Seven study spots to explore to get out of your dorm


Maddy Maes

The inside of the Bourgeois Pig Cafe.

It’s the last week of the quarter, and DePaul students are gearing up for finals. While the rapidly chilling weather could make a cramped dorm desk the easiest option for spreading out notes and cranking out papers, there are many places in the city at students’ disposal with free wifi and a good study atmosphere.

Alexis Macino went through Moody Bible Institute’s graduate program in the Near North Side and has worked as a physical trainer in Chicago and as a leader with Cru, one of DePaul’s Christian ministry organizations. She said that when she needed a place to study or work, she would go to hotel lobbies. These locations are open to the public — and they have free wifi, comfortable couches, cozy fireplaces, tables with outlets and beautiful atmospheres. Also, they’re usually quiet and you can order food if you’re in the mood.

If you need a break from the other stressed-out college students who occupy the more conventional study spots, these hotels offer a relaxed environment for you to get work done. They are more spread out in the city and may require a short train ride or walk, but if you’re willing to make the trek, it’s easy to stay at them and focus for a long time.

The Hoxton

This hotel — located at 200 N. Green St. — is a short, mural-lined walk off of the Pink Line. The lobby has color, fun decor, lots of plants, a fireplace and books right when you walk in and a sit-down restaurant in the back.

The Robey

At the intersection of North Avenue, Damen and Milwaukee in Wicker Park — 2018 W. North Ave. specifically — the Robey lies in the middle of a bustling artsy neighborhood. Inside, the lobby has a modern, well-lit design, and you can also go up to the sixth floor terrace and rooftop lounges, which both offer beautiful views.

“It was nice and quiet, and I could always get quality work done,” Macino said of the Robey.

The Chicago Athletic Association

If you’ve been to the Shake Shack at 12 S. Michigan Ave., you’ve been in the Chicago Athletic Association building. On the second floor, you’ll find a wide lobby with frosted windows, a high ceiling, low light and old wooden architecture. According to the Chicago Architecture Center, the CAA first opened its doors in 1893 as a private club, but is now open to the public. Put this spot on your list if you want to feel like you’re studying in Hogwarts.

But maybe you don’t have the time to check these out, or you aren’t feeling particularly adventurous. Coffee shops can be a great alternative for something a little more familiar.

Alli Hacker, a DePaul junior, goes to study on the third floor of the John T. Richardson library most often, but she also loves to mix things up by going out to cafés.

“You can get anything done at a Starbucks,” Hacker said.

But if you want to widen your horizons, there are many options close to DePaul’s campuses.

The Bourgeois Pig

When Hacker was enrolled in online courses last year, she would head to the Bourgeois Pig to attend her Zoom classes somewhere outside of her room. This café, located at 738 W. Fullerton Ave., sports a rustic, literary theme that helps to get the academic energy flowing, and calming — albeit on the louder side — music. It also has a whole wall of teas to choose from if you’re looking for something other than coffee to sip on while you work. There’s even a room with couches and a fireplace. Just make sure to stop by between 8 a.m. and 5 p.m.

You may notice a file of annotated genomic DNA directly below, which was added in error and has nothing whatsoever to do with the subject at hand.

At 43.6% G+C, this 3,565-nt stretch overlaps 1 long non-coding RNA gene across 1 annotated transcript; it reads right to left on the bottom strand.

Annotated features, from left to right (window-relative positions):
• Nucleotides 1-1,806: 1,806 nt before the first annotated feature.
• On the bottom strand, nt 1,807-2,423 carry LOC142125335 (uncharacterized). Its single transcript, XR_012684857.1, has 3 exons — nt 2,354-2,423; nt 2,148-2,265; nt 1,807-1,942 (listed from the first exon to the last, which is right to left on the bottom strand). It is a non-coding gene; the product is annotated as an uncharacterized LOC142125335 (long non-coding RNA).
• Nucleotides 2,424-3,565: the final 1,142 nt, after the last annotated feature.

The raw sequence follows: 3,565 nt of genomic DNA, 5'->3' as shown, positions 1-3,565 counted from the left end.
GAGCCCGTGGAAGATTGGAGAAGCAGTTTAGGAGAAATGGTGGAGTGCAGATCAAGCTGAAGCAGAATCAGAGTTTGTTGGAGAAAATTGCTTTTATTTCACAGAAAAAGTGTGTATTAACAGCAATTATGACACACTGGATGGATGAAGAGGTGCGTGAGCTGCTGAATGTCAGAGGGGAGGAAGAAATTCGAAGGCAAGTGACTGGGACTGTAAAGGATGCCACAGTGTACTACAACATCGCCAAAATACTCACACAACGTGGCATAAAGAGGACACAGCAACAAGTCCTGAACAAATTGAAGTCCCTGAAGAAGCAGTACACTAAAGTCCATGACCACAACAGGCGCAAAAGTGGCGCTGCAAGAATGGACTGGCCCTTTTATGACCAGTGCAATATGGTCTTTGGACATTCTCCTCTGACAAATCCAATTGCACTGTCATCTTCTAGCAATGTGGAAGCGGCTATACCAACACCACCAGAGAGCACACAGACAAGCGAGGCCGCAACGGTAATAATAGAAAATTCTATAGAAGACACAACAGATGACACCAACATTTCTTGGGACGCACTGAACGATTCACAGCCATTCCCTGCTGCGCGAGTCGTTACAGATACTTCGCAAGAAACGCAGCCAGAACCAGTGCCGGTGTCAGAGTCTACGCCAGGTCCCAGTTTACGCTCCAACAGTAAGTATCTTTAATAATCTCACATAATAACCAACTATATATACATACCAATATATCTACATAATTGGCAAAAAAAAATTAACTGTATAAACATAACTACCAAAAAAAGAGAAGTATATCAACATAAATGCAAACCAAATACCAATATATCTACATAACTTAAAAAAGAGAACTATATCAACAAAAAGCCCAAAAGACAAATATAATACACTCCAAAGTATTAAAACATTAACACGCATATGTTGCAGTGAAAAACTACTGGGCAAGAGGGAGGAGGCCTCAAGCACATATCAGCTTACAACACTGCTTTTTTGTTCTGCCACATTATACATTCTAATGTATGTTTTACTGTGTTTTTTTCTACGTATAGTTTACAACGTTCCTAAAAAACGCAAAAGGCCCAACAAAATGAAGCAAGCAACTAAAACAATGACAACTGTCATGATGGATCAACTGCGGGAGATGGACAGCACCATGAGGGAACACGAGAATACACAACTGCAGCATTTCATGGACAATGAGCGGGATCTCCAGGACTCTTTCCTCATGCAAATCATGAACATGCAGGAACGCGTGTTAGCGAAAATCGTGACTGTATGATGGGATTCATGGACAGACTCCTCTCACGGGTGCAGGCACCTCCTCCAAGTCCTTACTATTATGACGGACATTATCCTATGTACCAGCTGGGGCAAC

Sweet Bean

This new coffee shop and bakery is located at 1152 S. Wabash Ave. in the South Loop — close to the Roosevelt Red Line stop. Since you have to walk through the bakery — which is adorned with all kinds of unique Asian pastries — to get to the coffee shop, the study space consequently feels nice and secluded. They have lots of food and drink options, whether you want a study snack, a meal or just a bit of caffeine. They’re open from 7 a.m. to 8 p.m. on weekdays and 8 a.m. to 8 p.m. on weekends.

Hero Coffee Bar

You may pass the Hero Coffee Bar — which is nestled away in an alley on Jackson — as you walk between your classes in the Loop campus. The shop also recently opened a new indoor location close by at 439 S. Dearborn St., so you can drink your coffee and study away from the Windy City’s streets. It also has board games in case you need to take a study break with a friend, and the walls are covered with graffiti art. However, they’re only open from 7 a.m. to 3 p.m. on weekdays and 8 a.m. to 4 p.m. on weekends.

Everyone studies differently, and maybe going out to a hotel or coffee shop wouldn’t help you focus. Some, like transfer student Savana Jaji and junior Ellie Krigman, prefer to keep it simple and study in the library.

“I can’t work where people are talking,” Krigman said.

Fortunately, there are lots of study options close to DePaul when it comes to libraries. Besides DePaul’s buildings, there is a Chicago Public Library branch in Lincoln Park on 1150 W. Fullerton Ave., but the most famous and biggest branch is in the Loop.

Harold Washington Library

This building is very hard to miss — just look for a red facade with huge golden doors and green copper owls perched above which takes up an entire city block on its own. Needless to say, there’s always space to study here. If you’re looking for something special, head up to the Winter Garden on the top floor — a beautiful marble room with trees and a glass ceiling.

However you like to study, living in the city as a DePaul student means that there is a wealth of resources for you to take advantage of. There is always something new to try to contribute to your knowledge of the Chicago campus.

As you probably heard many times during your DePaul visits and orientation, the city is your campus — if that can help you get through finals, maybe it’s more than just a catchphrase after all.